Analysis of beer market in China (on Russian)
Beer market of Ukraine: big three losing weightIn 2016, fast increase of excises and resulting price spike stood in the way of the beer market stabilization. Most of competition (as well as mass sorts) moved to the economy segment of the market. The biggest losses were incurred by the leading three, especially Obolon, which again experienced pressure after reallocation of Efes market share. However, one should already speak of TOP-4. Group Oasis CIS (PPB) became a strong player and competitor to transnational companies. Besides the net sales of many regional medium breweries look rather good and 16-fold cost reduction wholesale trade license for craft brewers opens up a possibility of rapid growth in 2017.
Analysis of beer market in China
China’s transition to a “new normal” reality backfired on the brewing industry unexpectedly. Stagnation and subsequent market decline resulted from dynamic social and economic changes. There has emerged a “two speed” market where the medium class significance is growing, yet the share of main beer consumers, “blue collar” is decreasing. Also the inflow of consumers is shrinking, as demographics stopped being a growth driver. Finally, beer is giving way to other alcohol drinks....
A Cross-Border Battle: Singapore and Malaysia’s Giant Alcohol Companies
When times are good, people celebrate and drink. When times are normal, people socialize and drink. When times are bad, people weep and drink. No matter what, people will drink.
Of course that was meant to be a joke. But, there is actually some truth in it. Investors in some of the largest alcoholic beverages companies in Singapore and Malaysia would have done very well over the past decade.
In Singapore’s stock market, the largest maker and distributor of alcoholic beverages is Thai Beverage Public Company Limited (SGX: Y92), with a market capitalisation of S$17 billion. Having been listed since May 2006, Thai Beverage has generated a return of 281% (with dividends reinvested) since its initial public offering.
In Malaysia, we have the RM4.2 billion (S$1.4 billion) Guinness Anchor Berhad (KLSE:3255.KL). Over the same period, the company has seen its shares achieve a return of 361% (in ringgit terms) after accounting for reinvested dividends.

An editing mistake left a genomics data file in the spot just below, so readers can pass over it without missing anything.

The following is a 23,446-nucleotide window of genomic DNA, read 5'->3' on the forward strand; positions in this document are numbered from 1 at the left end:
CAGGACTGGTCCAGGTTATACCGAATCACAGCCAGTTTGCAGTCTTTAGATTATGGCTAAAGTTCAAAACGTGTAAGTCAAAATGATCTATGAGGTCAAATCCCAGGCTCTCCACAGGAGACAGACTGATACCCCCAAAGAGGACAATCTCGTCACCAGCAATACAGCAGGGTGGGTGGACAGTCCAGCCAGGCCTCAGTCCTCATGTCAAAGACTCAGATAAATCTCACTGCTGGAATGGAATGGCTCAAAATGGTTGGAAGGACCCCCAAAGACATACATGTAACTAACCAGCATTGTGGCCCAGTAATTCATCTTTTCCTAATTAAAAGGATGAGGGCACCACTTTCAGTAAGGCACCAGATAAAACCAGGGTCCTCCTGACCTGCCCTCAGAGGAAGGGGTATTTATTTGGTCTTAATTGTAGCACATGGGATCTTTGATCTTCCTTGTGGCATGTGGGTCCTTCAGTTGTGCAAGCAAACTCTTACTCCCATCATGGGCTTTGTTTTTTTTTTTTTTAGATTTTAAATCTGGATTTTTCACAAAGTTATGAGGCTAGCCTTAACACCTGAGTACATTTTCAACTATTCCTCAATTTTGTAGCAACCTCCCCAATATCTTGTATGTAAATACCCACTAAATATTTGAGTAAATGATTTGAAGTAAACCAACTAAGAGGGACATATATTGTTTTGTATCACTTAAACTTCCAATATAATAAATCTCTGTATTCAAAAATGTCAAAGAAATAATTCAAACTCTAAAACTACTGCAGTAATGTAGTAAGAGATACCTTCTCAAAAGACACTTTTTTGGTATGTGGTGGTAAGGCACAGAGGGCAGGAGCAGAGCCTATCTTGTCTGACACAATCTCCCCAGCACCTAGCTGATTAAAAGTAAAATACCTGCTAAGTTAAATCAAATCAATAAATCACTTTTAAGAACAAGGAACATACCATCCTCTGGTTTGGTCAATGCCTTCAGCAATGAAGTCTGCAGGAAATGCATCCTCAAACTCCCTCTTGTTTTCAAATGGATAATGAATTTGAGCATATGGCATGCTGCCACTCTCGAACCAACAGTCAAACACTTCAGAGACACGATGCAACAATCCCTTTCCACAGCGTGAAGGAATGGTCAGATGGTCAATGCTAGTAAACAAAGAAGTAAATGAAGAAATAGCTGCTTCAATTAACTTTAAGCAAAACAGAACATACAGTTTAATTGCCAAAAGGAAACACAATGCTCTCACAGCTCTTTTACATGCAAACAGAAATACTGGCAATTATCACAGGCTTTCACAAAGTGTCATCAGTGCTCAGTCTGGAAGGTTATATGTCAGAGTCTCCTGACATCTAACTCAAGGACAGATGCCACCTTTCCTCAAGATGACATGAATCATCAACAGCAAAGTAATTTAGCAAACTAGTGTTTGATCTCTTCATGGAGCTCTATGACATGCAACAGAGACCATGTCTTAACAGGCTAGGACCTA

So, these returns work out to compound annual growth rates of 14.7% for Thai Beverage and 17% for Guinness Anchor.
With such impressive track records, which of the two might actually be a better investment now? It’s not an easy question to answer, but a look at certain aspects of their business fundamentals can give us clues.
Thai Beverage is one of the largest alcoholic beverages companies in Thailand – it certainly is the largest listed firm in that line of business in Singapore as mentioned earlier. The company counts Chang Beer as one of the many alcoholic beverages in its product portfolio. Thai Beverage’s business mainly resides in Thailand at the moment, but it has a target to increase exports as a percentage of total revenue to 50% by 2020.
Meanwhile, Guinness Anchor is the largest brewery in Malaysia in terms of its marketshare – the company controls close to 60% of the market. Guinness Anchor distributes beer and stout brands like Heineken, Guinness, Tiger, and Anchor. The company is also, like Thai Beverage, mainly a domestic story.
Revenue and profit
In 2014, Thai Beverage had earned revenue of THB162 billion (S$6.4 billion) and net income of THB21.7 billion (S$0.85 billion). This compares with Guinness Anchor’s revenue of RM1.75 billion (S$0.58 billion) and profit of RM214 million (S$71 million) in its fiscal year ended 30 June 2015 (FY2015).
As you can tell, the size of Thai Beverage’s business is at least 10 times larger than that of Guinness Anchor. This makes the Thailand-based company the clear winner when it comes to size.
But in terms of profitability, Guinness Anchor is way out of Thai Beverage’s league.
Guinness Anchor had achieved a return on equity of 58% in FY2015 with the important financial metric coming in at above 35% since FY2011.
It’s worth pointing out that Guinness Anchor had achieved its remarkable returns on equity while employing minimal leverage; to that point, the company’s net to debt to equity ratio from FY2011 to FY2015 had reached a high of only 21%. Over the same period, the Malaysian alcoholic beverages outfit had also averaged an impressive gross margin of 34%.
Let’s now turn to Thai Beverage. While the company’s financials are not lousy by any means, they are clearly inferior to that of Guinness Anchor’s. So, from 2010 to 2014, the highest return on equity that Thai Beverage had generated was 38.8% (that was in 2012); on average over those five years, its return on equity had been ‘just’ 23.8%.
Moreover, Thai Beverage had been using way more debt than Guinness. In the five years from 2010 to 2014, Thai Beverage’s lowest net debt to equity ratio was 16% with the highest coming in at 116%. The company’s average gross margin in that period was also ‘only’ 27.5%.
So, Guinness Anchor is quite clearly the more profitable business of the two.
This is an area where both companies look similar. At its current share price of S$0.685, Thai Beverage is trading at 16 times its trailing earnings. Meanwhile, Guinness Anchor has a price-to-earnings ratio of 18 at its share price of RM14.08 at the moment.
In summary, Thai Beverage has the advantage of size while Guinness Anchor is clearly the one with the stronger profitability. Both companies have similar valuations. While what I’ve shared is useful as a starting point for further study, do note that the information shouldn’t be taken as the final word on the investing merits of the two companies.
17 Feb. 2016